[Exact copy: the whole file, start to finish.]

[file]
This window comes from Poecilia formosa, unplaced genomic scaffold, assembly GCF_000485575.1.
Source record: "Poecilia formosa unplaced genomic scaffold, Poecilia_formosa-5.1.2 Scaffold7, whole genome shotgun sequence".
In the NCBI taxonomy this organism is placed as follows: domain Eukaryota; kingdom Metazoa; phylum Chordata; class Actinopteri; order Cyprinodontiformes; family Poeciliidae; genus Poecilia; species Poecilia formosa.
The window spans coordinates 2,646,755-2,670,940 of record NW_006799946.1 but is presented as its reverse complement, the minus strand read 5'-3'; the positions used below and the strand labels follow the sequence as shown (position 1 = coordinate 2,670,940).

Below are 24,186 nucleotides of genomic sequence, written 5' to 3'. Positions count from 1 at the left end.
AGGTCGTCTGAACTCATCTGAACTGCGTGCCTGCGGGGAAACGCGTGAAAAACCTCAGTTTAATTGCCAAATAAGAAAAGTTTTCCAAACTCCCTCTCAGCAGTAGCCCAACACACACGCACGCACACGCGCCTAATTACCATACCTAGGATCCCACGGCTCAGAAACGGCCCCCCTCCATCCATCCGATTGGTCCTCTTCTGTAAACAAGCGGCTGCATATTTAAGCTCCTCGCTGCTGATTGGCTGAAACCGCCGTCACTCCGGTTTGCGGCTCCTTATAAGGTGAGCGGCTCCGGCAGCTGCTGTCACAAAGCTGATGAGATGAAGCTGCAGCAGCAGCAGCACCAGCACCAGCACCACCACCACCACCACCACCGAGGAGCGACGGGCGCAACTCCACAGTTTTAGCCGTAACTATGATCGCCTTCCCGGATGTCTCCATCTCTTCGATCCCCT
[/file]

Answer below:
This window comes from Poecilia formosa, unplaced genomic scaffold, assembly GCF_000485575.1.
Source record: "Poecilia formosa unplaced genomic scaffold, Poecilia_formosa-5.1.2 Scaffold7, whole genome shotgun sequence".
In the NCBI taxonomy this organism is placed as follows: domain Eukaryota; kingdom Metazoa; phylum Chordata; class Actinopteri; order Cyprinodontiformes; family Poeciliidae; genus Poecilia; species Poecilia formosa.
The window spans coordinates 2,646,755-2,670,940 of record NW_006799946.1 but is presented as its reverse complement, the minus strand read 5'-3'; the positions used below and the strand labels follow the sequence as shown (position 1 = coordinate 2,670,940).

Below are 24,186 nucleotides of genomic sequence, written 5' to 3'. Positions count from 1 at the left end.
AGGTCGTCTGAACTCATCTGAACTGCGTGCCTGCGGGGAAACGCGTGAAAAACCTCAGTTTAATTGCCAAATAAGAAAAGTTTTCCAAACTCCCTCTCAGCAGTAGCCCAACACACACGCACGCACACGCGCCTAATTACCATACCTAGGATCCCACGGCTCAGAAACGGCCCCCCTCCATCCATCCGATTGGTCCTCTTCTGTAAACAAGCGGCTGCATATTTAAGCTCCTCGCTGCTGATTGGCTGAAACCGCCGTCACTCCGGTTTGCGGCTCCTTATAAGGTGAGCGGCTCCGGCAGCTGCTGTCACAAAGCTGATGAGATGAAGCTGCAGCAGCAGCAGCACCAGCACCAGCACCACCACCACCACCACCACCGAGGAGCGACGGGCGCAACTCCACAGTTTTAGCCGTAACTATGATCGCCTTCCCGGATGTCTCCATCTCTTCGATCCCCT